Moving Stories 2 – Wherever I lay my hat that’s my home

Welcome back to the second expat Moving Story!


Wherever I lay my hat is my home. Yes?

This time we head over to Spain to talk with British expat Sarah who moved there in 2002. The interesting thing about Sarah’s story is how well she has adapted to her new life, and what country she now considers home. For me, ever the Kiwi girl at heart, I find this fascinating.

How amazing it is  that we could find an alternate home to our homeland!

I wonder too whether the relatively short and accessible distance between her home of origin and her current home has something to do with it.

Do you think living in a country within a short plane flight’s distance from your homeland makes it easier to ‘lay your hat’ and ‘make your home’?

Let’s hear from Sarah who blogs at Que Sera Sarah

1)Why did you move to Spain, originally? 

sarahBasically it was on a whim of my then husband.  2001 was a horribly wet year in the UK, in the January we had a holiday in Florida and then in October we spent a week in Alicante, Spain with my mum and her husband who were here house hunting for a month.  The fact that we could spend so much time outside swayed him.  At Christmas time he was still talking about how we could move to Spain and how much nicer it would be for the girls (they were 1 and 3 at this time)  So in January we came over house hunting, found a house and by April 2002 we had moved in.
2) Can you recall the time before you left England  and what your concerns about moving were? 

My biggest concerns were the actual move itself, my inability to speak Spanish and what would happen if we didn’t like it.

3)What did you think you would miss most about England, apart from family?

To be quite honest, I’m a bit of a wherever I lay my hat that’s my home kind of girl.  I knew I’d miss my friends and the social life we had – but as I’m generally a home body, I wasn’t too worried about it.

4) Have you been surprised by what you really have missed about England?

OMG yes it’s turned out to be the “comfort foods” that I took for granted in the UK.  I must explain that I don’t live in what would be termed as an expat/holiday area – so although I can visit a British supermarket it is a 2 or 3 times a year experience for a stock up on a few things.  Also no one is allowed to come and visit without bringing a good supply of teabags as some habits are really hard to give up.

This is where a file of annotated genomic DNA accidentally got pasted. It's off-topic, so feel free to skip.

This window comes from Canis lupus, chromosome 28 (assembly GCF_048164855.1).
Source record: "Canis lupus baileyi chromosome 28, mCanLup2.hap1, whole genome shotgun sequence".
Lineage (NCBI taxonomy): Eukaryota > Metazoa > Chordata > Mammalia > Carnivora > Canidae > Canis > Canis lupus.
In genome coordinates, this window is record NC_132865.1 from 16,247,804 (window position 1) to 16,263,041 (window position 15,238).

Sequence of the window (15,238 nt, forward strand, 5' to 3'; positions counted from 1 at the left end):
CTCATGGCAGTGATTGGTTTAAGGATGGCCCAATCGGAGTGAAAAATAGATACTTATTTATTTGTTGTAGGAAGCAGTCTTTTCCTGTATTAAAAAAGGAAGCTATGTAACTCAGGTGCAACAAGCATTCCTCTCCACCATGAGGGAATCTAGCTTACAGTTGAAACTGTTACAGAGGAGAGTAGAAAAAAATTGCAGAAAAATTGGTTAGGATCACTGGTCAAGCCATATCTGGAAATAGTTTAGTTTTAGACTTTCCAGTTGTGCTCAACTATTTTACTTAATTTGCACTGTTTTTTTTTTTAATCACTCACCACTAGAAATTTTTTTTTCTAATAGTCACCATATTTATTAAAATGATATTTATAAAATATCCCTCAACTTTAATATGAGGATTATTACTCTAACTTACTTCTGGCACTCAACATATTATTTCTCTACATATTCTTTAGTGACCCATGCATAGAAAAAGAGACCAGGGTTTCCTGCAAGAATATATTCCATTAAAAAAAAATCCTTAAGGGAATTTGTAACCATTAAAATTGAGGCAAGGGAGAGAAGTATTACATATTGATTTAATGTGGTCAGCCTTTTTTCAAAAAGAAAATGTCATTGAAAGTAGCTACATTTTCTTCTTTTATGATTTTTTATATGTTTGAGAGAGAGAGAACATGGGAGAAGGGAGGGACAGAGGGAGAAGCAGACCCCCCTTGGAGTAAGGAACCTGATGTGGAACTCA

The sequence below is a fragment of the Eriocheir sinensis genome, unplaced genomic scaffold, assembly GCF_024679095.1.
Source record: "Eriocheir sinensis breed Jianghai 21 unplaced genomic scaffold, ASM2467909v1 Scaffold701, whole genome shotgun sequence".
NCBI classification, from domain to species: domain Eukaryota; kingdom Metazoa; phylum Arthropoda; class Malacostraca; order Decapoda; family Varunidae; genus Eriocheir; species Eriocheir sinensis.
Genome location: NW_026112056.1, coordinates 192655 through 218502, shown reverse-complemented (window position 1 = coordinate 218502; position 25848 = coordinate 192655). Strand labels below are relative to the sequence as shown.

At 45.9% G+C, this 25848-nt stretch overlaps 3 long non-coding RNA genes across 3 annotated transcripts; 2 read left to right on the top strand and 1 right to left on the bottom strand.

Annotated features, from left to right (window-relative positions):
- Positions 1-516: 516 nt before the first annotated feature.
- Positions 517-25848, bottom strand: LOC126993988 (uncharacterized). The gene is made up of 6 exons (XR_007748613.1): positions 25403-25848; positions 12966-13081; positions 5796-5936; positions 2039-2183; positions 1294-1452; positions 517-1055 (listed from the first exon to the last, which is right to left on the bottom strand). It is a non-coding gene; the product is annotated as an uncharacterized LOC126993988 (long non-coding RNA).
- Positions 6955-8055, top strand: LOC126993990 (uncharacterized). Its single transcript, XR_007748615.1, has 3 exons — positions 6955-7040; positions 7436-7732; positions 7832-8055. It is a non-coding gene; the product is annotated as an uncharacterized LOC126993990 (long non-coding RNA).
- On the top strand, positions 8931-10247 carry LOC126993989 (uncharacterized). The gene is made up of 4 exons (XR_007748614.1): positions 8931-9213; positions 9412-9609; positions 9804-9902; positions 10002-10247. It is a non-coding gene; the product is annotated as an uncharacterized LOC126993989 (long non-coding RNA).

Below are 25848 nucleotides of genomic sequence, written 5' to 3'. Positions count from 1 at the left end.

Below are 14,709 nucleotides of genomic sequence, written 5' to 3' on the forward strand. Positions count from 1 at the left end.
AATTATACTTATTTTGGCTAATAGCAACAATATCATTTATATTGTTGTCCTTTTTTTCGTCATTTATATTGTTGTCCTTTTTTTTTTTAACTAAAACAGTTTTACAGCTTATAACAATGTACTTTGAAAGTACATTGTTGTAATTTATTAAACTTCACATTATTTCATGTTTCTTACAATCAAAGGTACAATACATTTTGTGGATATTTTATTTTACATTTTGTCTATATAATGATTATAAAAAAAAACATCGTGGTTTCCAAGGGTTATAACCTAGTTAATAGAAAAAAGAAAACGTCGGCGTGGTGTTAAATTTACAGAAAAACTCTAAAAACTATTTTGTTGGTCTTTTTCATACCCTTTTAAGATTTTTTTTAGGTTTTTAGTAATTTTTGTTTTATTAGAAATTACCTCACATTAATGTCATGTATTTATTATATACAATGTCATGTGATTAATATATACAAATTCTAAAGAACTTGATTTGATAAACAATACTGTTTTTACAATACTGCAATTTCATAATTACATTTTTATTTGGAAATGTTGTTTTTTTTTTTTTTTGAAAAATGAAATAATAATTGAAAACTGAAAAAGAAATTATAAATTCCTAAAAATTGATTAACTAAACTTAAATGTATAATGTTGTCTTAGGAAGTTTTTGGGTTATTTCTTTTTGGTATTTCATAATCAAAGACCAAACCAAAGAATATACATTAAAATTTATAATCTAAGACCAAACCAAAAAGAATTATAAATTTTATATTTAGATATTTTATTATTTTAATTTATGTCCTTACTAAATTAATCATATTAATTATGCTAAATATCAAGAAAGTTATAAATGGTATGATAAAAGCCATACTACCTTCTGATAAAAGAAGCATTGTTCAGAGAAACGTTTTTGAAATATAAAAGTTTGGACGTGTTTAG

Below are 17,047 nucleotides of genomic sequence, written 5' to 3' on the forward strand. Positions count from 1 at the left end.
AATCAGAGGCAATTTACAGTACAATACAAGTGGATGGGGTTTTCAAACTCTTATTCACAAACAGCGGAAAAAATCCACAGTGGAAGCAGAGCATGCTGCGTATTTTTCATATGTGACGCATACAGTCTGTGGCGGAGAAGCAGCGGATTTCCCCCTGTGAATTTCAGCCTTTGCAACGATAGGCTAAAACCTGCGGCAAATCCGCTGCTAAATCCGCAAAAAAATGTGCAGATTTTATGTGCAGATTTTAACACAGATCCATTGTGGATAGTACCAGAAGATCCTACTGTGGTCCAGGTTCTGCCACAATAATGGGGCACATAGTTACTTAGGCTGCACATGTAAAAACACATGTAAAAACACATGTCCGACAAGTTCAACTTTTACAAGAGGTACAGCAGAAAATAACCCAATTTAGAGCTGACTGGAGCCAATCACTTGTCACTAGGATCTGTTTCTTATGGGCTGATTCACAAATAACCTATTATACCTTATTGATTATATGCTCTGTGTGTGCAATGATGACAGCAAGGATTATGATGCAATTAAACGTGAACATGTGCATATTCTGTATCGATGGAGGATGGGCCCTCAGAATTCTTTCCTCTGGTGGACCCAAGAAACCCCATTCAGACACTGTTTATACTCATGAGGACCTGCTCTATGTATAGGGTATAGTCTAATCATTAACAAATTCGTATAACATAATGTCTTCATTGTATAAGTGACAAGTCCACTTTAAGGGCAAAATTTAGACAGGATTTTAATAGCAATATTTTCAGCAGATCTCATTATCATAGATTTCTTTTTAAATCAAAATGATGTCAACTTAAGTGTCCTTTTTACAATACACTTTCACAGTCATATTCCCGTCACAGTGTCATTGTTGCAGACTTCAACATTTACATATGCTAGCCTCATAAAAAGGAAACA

I also really missed books as I am an avid reader – but now I have my Kindle, not so much.

5) Do you see your old age in this country or in England, and was moving a ‘for life’ decision or ‘for a while’ decision?

At the time it was a ‘we’ll see if we like it’ decision.  But now, I see myself quite settled here.  My girls have had their education here and would find it very hard to adjust to life in the UK.

6) Aside from the weather, what positives about life in Spain can you tell us about and were the challenges the same as you envisaged or not?

Well, I don’t know if I just fell lucky or not, but I really love my life here.  The girls are thriving, I cannot fault the health care and education they are getting.  We do spend so much more time outside than we did in the UK.  The days seem to be so much longer – not in the ‘dear lord is it not bed time yet?’ sense – but in the – ‘flipping heck it’s 22:00 and we’ve not had dinner yet’ feeling!

9) When you think of home, which country comes to mind now?

My house is my home.  But if I’m visiting my Dad in the UK then yes I’m just popping home to visit.  If however, I had tickets to the Olympics, then I’d go “back” to the UK.

I think Spain is home for me now.

Thanks Sarah!

Do you think living close to your homeland makes a big difference in helping you to settle?

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Image:Flickr CC
CM Kleiner

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'Moving Stories 2 – Wherever I lay my hat that’s my home' has 16 comments

  1. May 25, 2012 @ 6:35 pm MidlifeSinglemum

    I definitely think it helps. My Australian friends in Israel who take 2 days or more to get ‘home’ feel far more cut off from their families, friends and childhood than I do. With the time difference I can have breakfast in Israel and lunch with my mother in her kitchen. The feeling that you can get on a plane and be back in a few hours makes it much easier, even though I only do that once a year.